There was a time when home was a place where you could piss and then jump safely from the back porch, returning inside with a fist full of fresh eggs or an arm load of fire wood.
Now, peeing without a face mask ist verbotten, someone in a brown shirt will show up to charge you with inadequate exposure, the eggs need to be approved by the health department and the egg marketing board, the firewood must be certified ozone friendly with carbon taxes paid. Old George Orwell was a clever chap. I’m glad to be the age I am.
The week slips by quickly. All too soon the visiting must end and I find myself back on the ferry. This time I’m on a top deck and can stay in my vehicle. I put my seat back for a nap and find myself awakened over two hours later by the announcement that we are nearing the Duke Point Terminal. I race up to the washroom on the passenger deck and can’t comprehend why other passengers are glaring at me. I’ve forgotten my Covid mask. I complete my mission and return to my car. I can’t find it. I’ve long found amusement with the lost souls in panic stumbling the decks wondering what in hell…. now I’m one myself.
Welcome to the world of senility, where nothing is as it seemed. On the ferry, I always note the door I’ve used and the car was just where I left it, on the other side of a bulkhead. I’d simply had a brain fart. There was a local restaurant which mischievously placed a sign inside the men’s washroom which simply read “Women.” Same feeling.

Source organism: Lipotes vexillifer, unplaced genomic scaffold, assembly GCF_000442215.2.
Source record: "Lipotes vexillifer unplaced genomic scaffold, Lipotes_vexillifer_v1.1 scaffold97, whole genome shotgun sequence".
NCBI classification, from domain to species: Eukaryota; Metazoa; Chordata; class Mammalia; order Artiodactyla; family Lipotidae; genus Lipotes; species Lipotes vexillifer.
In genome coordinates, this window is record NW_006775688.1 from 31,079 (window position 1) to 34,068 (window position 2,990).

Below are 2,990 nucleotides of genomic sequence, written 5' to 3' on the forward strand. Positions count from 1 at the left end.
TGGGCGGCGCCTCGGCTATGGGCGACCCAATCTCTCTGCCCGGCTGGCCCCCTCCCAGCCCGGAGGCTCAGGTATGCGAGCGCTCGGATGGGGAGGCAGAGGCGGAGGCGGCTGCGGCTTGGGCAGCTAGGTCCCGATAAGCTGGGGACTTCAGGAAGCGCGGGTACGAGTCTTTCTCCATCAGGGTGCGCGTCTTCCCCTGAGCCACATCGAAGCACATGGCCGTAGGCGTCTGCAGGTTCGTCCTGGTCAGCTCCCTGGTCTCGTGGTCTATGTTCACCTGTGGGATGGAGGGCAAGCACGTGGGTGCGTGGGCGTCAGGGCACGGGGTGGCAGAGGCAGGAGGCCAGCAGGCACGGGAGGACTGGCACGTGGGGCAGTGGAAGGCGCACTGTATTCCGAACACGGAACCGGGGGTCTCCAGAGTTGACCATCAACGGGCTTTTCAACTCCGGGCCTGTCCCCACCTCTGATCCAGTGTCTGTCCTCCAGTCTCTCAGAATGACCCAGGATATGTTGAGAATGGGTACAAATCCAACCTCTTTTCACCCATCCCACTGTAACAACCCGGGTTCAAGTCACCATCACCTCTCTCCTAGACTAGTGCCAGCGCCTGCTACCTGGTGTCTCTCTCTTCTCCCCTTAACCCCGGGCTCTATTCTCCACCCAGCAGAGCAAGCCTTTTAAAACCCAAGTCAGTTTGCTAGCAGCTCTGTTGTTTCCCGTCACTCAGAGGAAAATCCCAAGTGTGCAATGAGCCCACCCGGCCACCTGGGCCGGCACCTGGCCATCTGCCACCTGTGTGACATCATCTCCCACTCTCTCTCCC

Now at home again I sit at my desk and check the latest news. Once again, nothing seems real. It is unforgivable to me that an iconic aircraft, the AN-225, has been wilfully destroyed. The aircraft was a symbol of Ukrainian pride and achievement.
These are civilians, trying to live their lives, who are now fleeing with their children or taking up arms to try and defend their homeland. That such humanitarian horror has been imposed on a peaceful Western nation is terribly wrong. All because of one pig-faced short man. An indelible image for me has been that of a Russian soldier’s body laying spread-eagled on his back on the frozen ground beside the tracks of a burned-out tank. He is covered in an inch of snow. His comrades have not claimed his body. Even more horrifying, there are images of civilian bodies laying in the street where they fell. Wars have become real-time live entertainment and it is appalling that someone’s misery and carnage is our casual distraction as we sit down to dinner.
In our own homeland, greedy bastards have popped the price of fuel up by ten percent or more using the invasion of Ukraine as a thin excuse. Our roads are still jammed with hurtling traffic. No-one is thinking economy although (in my opinion) we are paying a dollar per litre more than we should. Life goes on. I’m loading up the Hemouth with beans and heading into the woods for a while.
“I know not with what weapons World War III will be fought, but World War IV will be fought with sticks and stones. “ Albert Einstein